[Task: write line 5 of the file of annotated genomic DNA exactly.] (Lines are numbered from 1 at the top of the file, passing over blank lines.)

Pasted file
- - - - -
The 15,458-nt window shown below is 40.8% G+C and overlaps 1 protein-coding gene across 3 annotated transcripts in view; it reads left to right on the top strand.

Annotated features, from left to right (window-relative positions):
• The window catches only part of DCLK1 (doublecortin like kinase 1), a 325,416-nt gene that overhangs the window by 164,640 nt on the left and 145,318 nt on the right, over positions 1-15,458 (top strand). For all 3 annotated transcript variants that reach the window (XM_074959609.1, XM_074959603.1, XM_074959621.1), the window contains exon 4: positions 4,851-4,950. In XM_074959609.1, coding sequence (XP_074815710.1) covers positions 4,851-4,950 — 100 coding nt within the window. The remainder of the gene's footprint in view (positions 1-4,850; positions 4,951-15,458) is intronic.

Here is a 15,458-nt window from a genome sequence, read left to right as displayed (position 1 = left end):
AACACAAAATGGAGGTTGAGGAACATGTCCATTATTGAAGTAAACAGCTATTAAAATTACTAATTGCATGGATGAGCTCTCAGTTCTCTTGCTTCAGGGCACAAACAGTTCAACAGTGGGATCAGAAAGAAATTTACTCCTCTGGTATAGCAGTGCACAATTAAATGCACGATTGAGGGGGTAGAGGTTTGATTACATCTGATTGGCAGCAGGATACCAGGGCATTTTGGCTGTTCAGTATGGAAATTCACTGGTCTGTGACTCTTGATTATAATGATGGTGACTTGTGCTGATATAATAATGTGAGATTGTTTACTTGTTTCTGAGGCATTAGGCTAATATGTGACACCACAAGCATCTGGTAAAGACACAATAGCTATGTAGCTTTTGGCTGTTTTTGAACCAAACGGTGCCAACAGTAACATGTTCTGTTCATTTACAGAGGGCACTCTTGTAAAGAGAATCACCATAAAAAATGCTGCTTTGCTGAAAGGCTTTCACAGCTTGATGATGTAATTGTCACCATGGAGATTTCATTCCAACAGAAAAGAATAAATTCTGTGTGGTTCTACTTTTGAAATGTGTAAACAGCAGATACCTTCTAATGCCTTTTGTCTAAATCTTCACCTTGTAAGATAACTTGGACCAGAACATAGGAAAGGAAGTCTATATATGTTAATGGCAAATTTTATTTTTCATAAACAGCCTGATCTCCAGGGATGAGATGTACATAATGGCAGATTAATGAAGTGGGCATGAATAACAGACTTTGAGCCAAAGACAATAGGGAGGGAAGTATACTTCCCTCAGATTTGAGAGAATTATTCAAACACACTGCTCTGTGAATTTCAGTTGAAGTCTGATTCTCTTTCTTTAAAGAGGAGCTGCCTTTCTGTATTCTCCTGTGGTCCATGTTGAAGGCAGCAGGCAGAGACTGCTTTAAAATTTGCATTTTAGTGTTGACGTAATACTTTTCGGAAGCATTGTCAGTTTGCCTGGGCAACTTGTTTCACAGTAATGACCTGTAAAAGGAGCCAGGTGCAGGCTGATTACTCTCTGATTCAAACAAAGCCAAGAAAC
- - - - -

AACACAAAATGGAGGTTGAGGAACATGTCCATTATTGAAGTAAACAGCTATTAAAATTACTAATTGCATGGATGAGCTCTCAGTTCTCTTGCTTCAGGGCACAAACAGTTCAACAGTGGGATCAGAAAGAAATTTACTCCTCTGGTATAGCAGTGCACAATTAAATGCACGATTGAGGGGGTAGAGGTTTGATTACATCTGATTGGCAGCAGGATACCAGGGCATTTTGGCTGTTCAGTATGGAAATTCACTGGTCTGTGACTCTTGATTATAATGATGGTGACTTGTGCTGATATAATAATGTGAGATTGTTTACTTGTTTCTGAGGCATTAGGCTAATATGTGACACCACAAGCATCTGGTAAAGACACAATAGCTATGTAGCTTTTGGCTGTTTTTGAACCAAACGGTGCCAACAGTAACATGTTCTGTTCATTTACAGAGGGCACTCTTGTAAAGAGAATCACCATAAAAAATGCTGCTTTGCTGAAAGGCTTTCACAGCTTGATGATGTAATTGTCACCATGGAGATTTCATTCCAACAGAAAAGAATAAATTCTGTGTGGTTCTACTTTTGAAATGTGTAAACAGCAGATACCTTCTAATGCCTTTTGTCTAAATCTTCACCTTGTAAGATAACTTGGACCAGAACATAGGAAAGGAAGTCTATATATGTTAATGGCAAATTTTATTTTTCATAAACAGCCTGATCTCCAGGGATGAGATGTACATAATGGCAGATTAATGAAGTGGGCATGAATAACAGACTTTGAGCCAAAGACAATAGGGAGGGAAGTATACTTCCCTCAGATTTGAGAGAATTATTCAAACACACTGCTCTGTGAATTTCAGTTGAAGTCTGATTCTCTTTCTTTAAAGAGGAGCTGCCTTTCTGTATTCTCCTGTGGTCCATGTTGAAGGCAGCAGGCAGAGACTGCTTTAAAATTTGCATTTTAGTGTTGACGTAATACTTTTCGGAAGCATTGTCAGTTTGCCTGGGCAACTTGTTTCACAGTAATGACCTGTAAAAGGAGCCAGGTGCAGGCTGATTACTCTCTGATTCAAACAAAGCCAAGAAAC